European datacentre services market will see a growth of 16% up to 2018, thanks to the growth in enterprise cloud computing, content-heavy applications, and machine-to-machine (M2M) connectivity – which forms the basis for the Internet of Things (IoT).
In addition, the cost advantage of outsourcing as companies look for ways to process an escalating amount of data without the hassle of managing an in-house datacentre is also pushing the uptake of managed datacentres in Europe, according to an analysis from research firm Frost & Sullivan.
The UK, Germany, France and Benelux will be the largest datacentre markets in the region, the research firm estimates.
Earlier this year, a new sector report released by pricing specialists Tariff Consultancy Ltd (TCL) revealed that total datacentre capacity available within the UK will expand by 22% over the next five years.
“The pressing need to focus internal resources on innovative IT tasks and capitalise on economical IT management services compel enterprises to turn to managed hosting providers for datacentre services,” says Frost & Sullivan’s information and communication technologies research analyst, Shuba Ramkumar.
The Frost & Sullivan study of datacentre facilities found that retail colocation will witness lower growth rates than managed hosting due to its market maturity. The retail colocation segment generated revenues of $2.83bn (£1.65bn) in 2013 and is estimated to reach $5.27bn (£3.08bn) in 2018. On the other hand, managed hosting revenues will increase from $2.01bn (£1.17bn) to $4.90bn (£2.86bn) over the same period.
“The growth of cloud services will also drive the colocation services market in the short term,” Ramkumar said.
In the long term, however, increasing efficiency and security of the cloud will challenge the growth of the retail colocation market, according to the analyst.
The growth in managed services will come despite cultural, language and regulatory barriers in the region, according to the company analysis.
Organisations across Europe are bound by regional data laws that complicate decisions with respect to availing outsourcing services. The location of datacentres, therefore, becomes an important consideration for users when choosing a provider. The regional nature of European organisations also means that many of them are wary of foreign companies and prefer local providers. These cultural and language barriers are especially strong in countries such as France, Spain, and Italy.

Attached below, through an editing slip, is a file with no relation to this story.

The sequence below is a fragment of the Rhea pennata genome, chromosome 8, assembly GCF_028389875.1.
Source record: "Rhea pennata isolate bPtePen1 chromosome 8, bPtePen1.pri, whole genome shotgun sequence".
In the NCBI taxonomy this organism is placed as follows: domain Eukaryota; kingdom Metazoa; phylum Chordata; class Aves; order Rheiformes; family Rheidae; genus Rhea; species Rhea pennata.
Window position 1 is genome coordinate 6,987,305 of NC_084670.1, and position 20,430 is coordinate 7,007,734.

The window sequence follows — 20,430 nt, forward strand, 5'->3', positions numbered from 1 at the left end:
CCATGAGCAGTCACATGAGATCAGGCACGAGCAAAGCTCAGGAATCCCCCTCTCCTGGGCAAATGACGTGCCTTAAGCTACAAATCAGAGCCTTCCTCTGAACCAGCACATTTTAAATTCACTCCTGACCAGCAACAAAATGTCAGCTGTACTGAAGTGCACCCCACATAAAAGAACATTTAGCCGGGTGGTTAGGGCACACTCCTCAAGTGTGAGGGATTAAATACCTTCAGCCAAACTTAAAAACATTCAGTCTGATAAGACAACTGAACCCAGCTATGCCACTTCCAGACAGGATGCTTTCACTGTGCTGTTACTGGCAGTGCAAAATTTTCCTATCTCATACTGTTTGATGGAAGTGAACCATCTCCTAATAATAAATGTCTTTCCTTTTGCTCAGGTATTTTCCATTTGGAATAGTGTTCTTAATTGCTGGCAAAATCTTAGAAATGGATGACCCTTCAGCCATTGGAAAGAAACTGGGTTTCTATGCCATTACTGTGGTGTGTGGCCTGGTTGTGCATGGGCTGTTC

“In order to widen their customer base across Europe, it is important for providers to offer services from a datacentre located within a region,” advised Ramkumar. “At the same time, they must provide efficient IT support as well as ensure data confidentiality and security to win the trust of potential customers.”
The big four datacentre colocation and managed service providers include Interxion, Digital Realty, Telecity and Equinix. Managed cloud provider Rackspace also offers managed hosting services while colocation providers include Interoute and Colt Technologies.
The need to implement different infrastructure frameworks based on application type will push enterprises to use traditional, outsourced datacentre services alongside the adoption of cloud services.
As a result, the European datacentre service providers are focusing on more hybrid datacentre services that combine colocation, managed hosting and cloud solutions.
As Computer Weekly has reported previously, many enterprises are no longer building in-house datacentres. Instead, they are opting for third-party datacentres, and scalable and agile cloud infrastructure to avoid owning depreciating IT hardware assets.
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